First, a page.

• discussion and possible changes of dates and locations of future Texas Compact Commission meetings in 2016; and,
  • adjourn.

Background

The Texas Compact Commission may meet in closed session as authorized by the Texas Open Meetings Act, Chapter 551, Texas Government Code. Texas Compact Commission meetings are open to the public.

For additional information, please contact Texas Compact Commission Consulting Supervisory Director Leigh Ing at (512) 305-8941 or at leigh.ing@tllrwdcc.org.

Texas Compact Seeks Comment re Proposed Import Approval Approach

The Texas Low-Level Radioactive Waste Disposal Compact Commission (Texas Compact Commission) is seeking comments on a proposed process for approving import applications for the disposal of low-level radioactive waste into the Compact Waste Facility that is operated by Waste Control Specialists LLC (WCS) and located in Andrews County, Texas.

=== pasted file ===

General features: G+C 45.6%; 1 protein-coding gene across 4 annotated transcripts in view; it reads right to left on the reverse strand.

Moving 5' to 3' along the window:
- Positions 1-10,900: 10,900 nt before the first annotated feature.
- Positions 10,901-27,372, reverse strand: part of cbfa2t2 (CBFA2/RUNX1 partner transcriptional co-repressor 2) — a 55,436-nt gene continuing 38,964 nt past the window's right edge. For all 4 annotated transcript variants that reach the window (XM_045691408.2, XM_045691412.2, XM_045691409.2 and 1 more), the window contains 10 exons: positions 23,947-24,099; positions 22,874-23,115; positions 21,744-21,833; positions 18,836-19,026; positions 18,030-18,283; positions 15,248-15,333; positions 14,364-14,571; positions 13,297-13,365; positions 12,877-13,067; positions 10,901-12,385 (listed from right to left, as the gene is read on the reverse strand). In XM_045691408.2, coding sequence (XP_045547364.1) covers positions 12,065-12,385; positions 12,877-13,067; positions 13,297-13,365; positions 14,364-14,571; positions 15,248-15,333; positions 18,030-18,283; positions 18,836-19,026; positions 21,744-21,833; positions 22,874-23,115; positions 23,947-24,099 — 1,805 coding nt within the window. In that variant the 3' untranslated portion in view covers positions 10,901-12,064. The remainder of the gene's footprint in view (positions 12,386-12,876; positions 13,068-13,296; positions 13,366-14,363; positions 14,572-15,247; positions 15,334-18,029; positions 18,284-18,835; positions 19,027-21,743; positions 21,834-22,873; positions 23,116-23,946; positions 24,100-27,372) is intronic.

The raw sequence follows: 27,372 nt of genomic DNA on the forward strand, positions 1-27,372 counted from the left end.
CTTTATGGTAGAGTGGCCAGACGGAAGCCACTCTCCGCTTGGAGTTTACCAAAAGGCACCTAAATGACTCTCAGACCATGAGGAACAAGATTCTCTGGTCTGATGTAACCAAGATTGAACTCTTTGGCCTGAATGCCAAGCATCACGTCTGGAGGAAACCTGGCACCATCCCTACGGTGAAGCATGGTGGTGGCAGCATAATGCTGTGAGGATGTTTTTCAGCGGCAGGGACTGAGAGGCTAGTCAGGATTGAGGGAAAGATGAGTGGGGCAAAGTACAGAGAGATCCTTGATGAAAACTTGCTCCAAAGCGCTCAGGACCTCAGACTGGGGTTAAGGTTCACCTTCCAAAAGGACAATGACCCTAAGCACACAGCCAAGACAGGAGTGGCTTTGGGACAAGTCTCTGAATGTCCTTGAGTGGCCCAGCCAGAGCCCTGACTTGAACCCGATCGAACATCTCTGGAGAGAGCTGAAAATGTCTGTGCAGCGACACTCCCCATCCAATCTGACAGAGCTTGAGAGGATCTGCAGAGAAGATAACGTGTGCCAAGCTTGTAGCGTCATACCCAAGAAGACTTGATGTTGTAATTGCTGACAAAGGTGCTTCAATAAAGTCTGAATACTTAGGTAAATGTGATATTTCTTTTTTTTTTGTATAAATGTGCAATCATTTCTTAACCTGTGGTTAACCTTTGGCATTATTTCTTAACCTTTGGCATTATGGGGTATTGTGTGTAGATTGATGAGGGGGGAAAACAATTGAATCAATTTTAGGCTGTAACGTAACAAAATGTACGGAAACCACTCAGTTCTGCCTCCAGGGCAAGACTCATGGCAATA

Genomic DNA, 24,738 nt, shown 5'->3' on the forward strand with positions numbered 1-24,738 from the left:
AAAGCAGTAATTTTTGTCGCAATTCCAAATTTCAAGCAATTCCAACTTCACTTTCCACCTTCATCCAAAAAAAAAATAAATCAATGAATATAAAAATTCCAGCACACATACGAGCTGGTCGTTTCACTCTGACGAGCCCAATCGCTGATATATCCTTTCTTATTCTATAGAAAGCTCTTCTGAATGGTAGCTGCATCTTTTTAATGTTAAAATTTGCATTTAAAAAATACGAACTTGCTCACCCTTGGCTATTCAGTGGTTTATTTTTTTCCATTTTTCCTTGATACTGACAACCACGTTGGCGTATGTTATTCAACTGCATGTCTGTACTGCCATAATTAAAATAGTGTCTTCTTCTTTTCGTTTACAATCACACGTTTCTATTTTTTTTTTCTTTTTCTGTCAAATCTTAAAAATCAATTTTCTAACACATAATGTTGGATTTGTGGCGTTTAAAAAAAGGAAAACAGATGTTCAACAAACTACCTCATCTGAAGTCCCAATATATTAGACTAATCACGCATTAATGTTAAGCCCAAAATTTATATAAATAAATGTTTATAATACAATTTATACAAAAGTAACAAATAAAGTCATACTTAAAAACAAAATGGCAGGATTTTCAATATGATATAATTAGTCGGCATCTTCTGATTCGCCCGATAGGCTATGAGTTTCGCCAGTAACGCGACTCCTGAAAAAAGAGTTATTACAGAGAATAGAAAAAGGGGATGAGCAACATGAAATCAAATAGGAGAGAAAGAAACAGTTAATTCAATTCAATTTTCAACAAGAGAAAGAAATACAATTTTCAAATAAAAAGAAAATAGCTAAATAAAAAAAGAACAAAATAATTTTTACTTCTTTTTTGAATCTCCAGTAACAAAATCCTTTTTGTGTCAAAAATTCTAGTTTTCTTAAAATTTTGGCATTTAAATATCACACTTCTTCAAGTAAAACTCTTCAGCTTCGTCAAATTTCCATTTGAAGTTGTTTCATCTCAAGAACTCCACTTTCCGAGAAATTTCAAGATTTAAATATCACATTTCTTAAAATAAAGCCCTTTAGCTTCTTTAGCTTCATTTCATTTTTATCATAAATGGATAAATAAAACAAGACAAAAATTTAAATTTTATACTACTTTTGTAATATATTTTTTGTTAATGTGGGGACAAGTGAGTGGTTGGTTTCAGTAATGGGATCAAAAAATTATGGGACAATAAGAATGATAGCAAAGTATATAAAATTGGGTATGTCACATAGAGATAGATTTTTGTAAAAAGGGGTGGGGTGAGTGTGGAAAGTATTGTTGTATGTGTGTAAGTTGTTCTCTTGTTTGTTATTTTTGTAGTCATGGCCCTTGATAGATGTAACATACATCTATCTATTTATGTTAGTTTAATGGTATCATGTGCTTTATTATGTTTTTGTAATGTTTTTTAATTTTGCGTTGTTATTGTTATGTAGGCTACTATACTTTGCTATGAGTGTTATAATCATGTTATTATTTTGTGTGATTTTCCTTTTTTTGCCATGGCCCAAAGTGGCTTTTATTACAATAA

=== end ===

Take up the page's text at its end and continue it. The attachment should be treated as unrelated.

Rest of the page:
Under the laws of the State of Texas, no more than 275,000 curies of low-level radioactive waste may be disposed at the Compact Waste Facility in a fiscal year. Therefore, the Texas Compact Commission is working to develop and institute an import prioritization process that would provide the maximum chance of curies being available for shipment to those generators that are able to ship to the Compact Waste Facility.

The Texas Compact Commission’s proposed concept paper, which is titled “A Process for Conditional Approval of Authorization to Dispose of Curies,” states as follows: